They must be silenced, because they are disrupting whole households by teaching things they ought not to teach—and that for the sake of dishonest gain. One of Crete’s own prophets has said it: “Cretans are always liars, evil brutes, lazy gluttons.” This saying is true. Therefore rebuke them sharply, so that they will be sound in the faith. (Titus 1:11-13)

Clement, again in The Stromata, identifies Epimenides as the Cretan prophet of Paul’s letter:

… Epimenides the Cretan, whom Paul knew as a Greek prophet, whom he mentions in the Epistle to Titus, where he speaks thus: “One of themselves, a prophet of their own, said, The Cretans are always liars…” (Stromata 1.14)

Some 300 years after Epimenides, Greek poet Callimachus writes: “The Cretans ever feign.” In his Hymn to Zeus, it is the tomb of the father of gods and men—which the Cretans say is in their country, therefore blasphemy—that prompts the denigrating remark.

The Cretans ever feign - Callimachus“The Cretans ever feign” from “The Hymn to Jupiter” translated by William Dodd in The Hymns of Callimachus (London: T. Waller and J. Ward, 1755).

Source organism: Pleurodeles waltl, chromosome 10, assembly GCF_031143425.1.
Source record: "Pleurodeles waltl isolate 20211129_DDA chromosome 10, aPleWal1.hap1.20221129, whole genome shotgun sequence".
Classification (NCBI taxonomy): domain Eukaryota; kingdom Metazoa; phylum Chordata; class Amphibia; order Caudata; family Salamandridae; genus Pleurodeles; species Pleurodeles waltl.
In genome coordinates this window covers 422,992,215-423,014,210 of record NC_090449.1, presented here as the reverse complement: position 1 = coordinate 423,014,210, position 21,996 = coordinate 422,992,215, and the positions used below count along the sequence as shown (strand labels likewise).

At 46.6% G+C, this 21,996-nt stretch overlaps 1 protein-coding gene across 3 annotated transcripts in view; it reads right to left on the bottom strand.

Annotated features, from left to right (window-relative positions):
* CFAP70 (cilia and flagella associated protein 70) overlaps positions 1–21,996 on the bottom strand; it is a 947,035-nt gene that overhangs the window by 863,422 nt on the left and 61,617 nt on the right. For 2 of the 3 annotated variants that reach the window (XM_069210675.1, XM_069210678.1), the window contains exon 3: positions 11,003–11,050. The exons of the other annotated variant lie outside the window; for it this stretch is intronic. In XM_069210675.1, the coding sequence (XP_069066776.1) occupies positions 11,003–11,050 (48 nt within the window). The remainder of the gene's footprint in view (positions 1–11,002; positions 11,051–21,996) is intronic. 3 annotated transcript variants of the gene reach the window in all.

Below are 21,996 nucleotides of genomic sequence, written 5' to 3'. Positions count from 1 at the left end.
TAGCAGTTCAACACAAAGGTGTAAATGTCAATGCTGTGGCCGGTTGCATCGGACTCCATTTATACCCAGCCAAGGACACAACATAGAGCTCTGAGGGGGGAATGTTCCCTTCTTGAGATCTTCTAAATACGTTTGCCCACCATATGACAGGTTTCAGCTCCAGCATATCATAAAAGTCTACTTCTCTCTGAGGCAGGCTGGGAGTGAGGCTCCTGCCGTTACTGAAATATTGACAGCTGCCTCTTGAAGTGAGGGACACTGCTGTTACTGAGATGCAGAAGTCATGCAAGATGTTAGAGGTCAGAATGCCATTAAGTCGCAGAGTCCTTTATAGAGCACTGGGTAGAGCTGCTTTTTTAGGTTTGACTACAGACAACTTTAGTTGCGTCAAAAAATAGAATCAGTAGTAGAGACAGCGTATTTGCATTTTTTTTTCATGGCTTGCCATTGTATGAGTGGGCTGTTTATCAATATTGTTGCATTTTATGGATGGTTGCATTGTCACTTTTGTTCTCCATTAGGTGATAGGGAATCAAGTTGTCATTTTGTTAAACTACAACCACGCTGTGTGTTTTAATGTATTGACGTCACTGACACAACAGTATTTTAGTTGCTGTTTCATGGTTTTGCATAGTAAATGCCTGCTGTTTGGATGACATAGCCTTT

Callimachus doesn’t mention Epimenides. We will see below, however, that the scenario is borrowed from the Knossian prophet—or at least the two writers share a common source.

Though Epimenides’ work is lost, Paul’s Letter to Titus was collected into a large volume, which is both respected for its veracity and widely circulated. And so, what has become known as Epimenides’ Paradox[1] comes down to our times.

In the early twentieth century, biblical scholar and manuscript hunter J. Rendel Harris found evidence linking Paul’s quote with the scenario given by Callimachus. The discovery was made in successive steps. Here, I make short the process, which Harris documents in three articles over five years in a theological journal.[2]

Ishodad of Merv was a theologian of the Nestorian Church, a branch of Eastern Christianity. In the ninth century, he wrote extensive commentary on the Old and New Testaments.